Diffusion and implementation of a tobacco prevention program: A replication study
Tobacco use is a major health hazard, and the onset of tobacco use occurs almost entirely in the teenage years. For this reason, schools are an ideal site for tobacco prevention programs. Although studies have shown that effective school-based tobacco prevention programs exist, all too frequently these programs are not used. In order for effective programs to achieve their potential impact, strategies for speeding the diffusion of these programs to school districts and seeing that, once adopted, programs are implemented as they are intended, must be developed and tested. This study (SC2) set out to replicate the findings of an earlier quasi-experimental study (The Smart Choices Diffusion Study, or SC1) in which strategies based on diffusion theory and social learning theory were found to be effective in encouraging adoption and implementation of an effective tobacco prevention program in schools. To increase awareness and encourage adoption, intervention strategies in both studies utilized opinion leaders, messages highlighting positive aspects of the program, and modeling of benefits and effective use through videotape and newsletters. To encourage accurate implementation of the curriculum, teacher training for the two studies utilized videotaped modeling and practice of activities by teachers. SC2 subjects were 38 school districts that make up one of Texas' 20 education service regions. These districts had served as the comparison group in SC1, and findings for the SC1 comparison and intervention groups were utilized as historic controls. SC2 achieved a 76.3% adoption rate and found that an average of 84% of the curriculum was taught with an 82% fidelity to methods utilized by the curriculum. These rates and rates for implementation of dissemination strategies were equal to or greater than corresponding rates for SC1. The proportion of teachers implementing the curriculum in SC2 was found to be equal to SC1's video-trained districts but lower than the SC1 workshop-trained group. SC2's findings corroborate and support the findings from the earlier study, and increase our confidence in its findings. Taken together, the findings from SC2 and SC1 point to the effectiveness of their theory-based intervention strategies in encouraging adoption and accurate implementation of the tobacco prevention curriculum.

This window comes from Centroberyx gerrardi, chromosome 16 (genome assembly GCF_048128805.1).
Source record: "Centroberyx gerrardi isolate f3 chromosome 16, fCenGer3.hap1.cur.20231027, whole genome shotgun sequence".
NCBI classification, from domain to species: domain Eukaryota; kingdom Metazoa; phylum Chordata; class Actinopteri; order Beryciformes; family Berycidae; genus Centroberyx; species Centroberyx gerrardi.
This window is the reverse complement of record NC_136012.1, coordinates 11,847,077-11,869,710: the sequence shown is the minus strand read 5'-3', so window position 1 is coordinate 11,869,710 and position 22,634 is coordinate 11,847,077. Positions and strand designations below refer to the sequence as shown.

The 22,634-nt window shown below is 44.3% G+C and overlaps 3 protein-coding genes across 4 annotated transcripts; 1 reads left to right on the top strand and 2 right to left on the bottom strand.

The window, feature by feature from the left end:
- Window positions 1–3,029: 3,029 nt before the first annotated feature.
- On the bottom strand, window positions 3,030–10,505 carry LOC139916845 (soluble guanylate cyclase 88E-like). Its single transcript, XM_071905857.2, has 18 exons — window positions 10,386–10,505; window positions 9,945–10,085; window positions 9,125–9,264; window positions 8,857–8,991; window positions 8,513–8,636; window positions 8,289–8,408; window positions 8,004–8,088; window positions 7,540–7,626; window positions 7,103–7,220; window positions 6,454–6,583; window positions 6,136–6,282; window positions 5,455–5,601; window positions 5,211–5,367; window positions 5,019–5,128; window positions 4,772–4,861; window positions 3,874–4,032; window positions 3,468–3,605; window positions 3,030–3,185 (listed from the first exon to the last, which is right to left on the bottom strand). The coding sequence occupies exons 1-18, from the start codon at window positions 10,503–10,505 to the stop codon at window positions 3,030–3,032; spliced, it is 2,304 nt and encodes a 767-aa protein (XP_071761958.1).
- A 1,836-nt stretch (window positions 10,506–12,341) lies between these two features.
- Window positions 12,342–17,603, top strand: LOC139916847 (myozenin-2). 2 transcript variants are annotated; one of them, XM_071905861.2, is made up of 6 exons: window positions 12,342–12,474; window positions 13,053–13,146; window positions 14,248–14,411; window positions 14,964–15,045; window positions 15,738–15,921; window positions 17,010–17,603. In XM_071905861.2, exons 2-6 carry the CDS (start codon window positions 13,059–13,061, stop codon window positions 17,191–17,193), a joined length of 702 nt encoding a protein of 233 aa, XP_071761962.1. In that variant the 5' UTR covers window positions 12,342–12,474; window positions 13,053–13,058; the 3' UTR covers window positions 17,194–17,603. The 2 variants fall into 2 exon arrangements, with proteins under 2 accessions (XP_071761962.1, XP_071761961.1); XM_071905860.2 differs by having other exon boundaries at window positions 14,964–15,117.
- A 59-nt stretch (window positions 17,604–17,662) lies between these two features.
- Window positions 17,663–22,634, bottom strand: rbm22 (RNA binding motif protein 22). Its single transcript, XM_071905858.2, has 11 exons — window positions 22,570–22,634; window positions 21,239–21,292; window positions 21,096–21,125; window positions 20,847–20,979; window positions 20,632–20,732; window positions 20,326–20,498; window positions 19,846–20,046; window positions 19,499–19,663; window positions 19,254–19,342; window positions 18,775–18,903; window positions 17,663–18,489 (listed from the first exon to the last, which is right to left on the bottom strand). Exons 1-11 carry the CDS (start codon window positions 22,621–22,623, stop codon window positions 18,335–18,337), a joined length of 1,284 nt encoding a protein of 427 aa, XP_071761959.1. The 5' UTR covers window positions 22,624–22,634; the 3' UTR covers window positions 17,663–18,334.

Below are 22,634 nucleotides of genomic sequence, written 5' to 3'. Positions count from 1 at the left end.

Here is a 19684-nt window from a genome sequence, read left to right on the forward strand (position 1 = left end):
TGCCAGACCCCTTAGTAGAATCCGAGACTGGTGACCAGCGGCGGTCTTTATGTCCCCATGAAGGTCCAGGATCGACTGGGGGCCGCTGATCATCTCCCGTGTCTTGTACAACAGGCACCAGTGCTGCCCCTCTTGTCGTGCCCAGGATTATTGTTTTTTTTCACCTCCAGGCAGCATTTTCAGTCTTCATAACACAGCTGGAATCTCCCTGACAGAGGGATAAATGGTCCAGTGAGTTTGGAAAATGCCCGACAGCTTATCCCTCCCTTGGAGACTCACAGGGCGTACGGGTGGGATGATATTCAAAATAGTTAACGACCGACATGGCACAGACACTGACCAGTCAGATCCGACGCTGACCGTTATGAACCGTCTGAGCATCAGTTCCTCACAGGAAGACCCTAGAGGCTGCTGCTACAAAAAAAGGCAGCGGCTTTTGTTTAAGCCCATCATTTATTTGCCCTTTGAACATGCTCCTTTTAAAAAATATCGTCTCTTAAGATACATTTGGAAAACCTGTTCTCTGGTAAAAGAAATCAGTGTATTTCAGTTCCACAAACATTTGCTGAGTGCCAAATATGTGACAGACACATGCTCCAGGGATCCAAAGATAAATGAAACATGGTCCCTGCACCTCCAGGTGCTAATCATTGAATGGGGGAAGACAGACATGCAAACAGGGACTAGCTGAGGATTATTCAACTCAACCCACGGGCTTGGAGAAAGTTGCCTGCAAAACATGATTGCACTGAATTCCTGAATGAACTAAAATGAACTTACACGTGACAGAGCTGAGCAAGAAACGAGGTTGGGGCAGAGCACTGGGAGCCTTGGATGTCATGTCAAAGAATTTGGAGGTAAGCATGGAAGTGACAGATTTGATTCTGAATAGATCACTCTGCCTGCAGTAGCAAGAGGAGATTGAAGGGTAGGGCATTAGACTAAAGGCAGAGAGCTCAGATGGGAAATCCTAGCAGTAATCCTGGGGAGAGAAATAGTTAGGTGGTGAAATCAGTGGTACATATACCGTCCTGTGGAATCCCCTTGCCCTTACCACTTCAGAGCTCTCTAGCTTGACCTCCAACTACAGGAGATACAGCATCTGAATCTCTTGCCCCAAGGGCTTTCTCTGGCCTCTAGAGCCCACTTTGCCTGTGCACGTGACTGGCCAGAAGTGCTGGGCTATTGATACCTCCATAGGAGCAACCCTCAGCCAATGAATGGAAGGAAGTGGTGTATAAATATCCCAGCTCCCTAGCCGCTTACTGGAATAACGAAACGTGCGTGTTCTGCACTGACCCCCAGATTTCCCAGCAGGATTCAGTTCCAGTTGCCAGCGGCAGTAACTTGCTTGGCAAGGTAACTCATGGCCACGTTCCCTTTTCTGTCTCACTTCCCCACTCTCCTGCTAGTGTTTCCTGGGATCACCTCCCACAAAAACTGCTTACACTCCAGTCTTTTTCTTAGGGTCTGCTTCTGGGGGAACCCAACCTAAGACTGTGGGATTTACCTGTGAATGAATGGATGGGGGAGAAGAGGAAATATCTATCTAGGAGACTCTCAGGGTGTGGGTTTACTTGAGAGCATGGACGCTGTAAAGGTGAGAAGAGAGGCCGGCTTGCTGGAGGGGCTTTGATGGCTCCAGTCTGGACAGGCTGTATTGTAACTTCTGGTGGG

Public health|Health education
Lewis, Margaret Jane, "Diffusion and implementation of a tobacco prevention program: A replication study" (1993). Texas Medical Center Dissertations (via ProQuest). AAI9401776.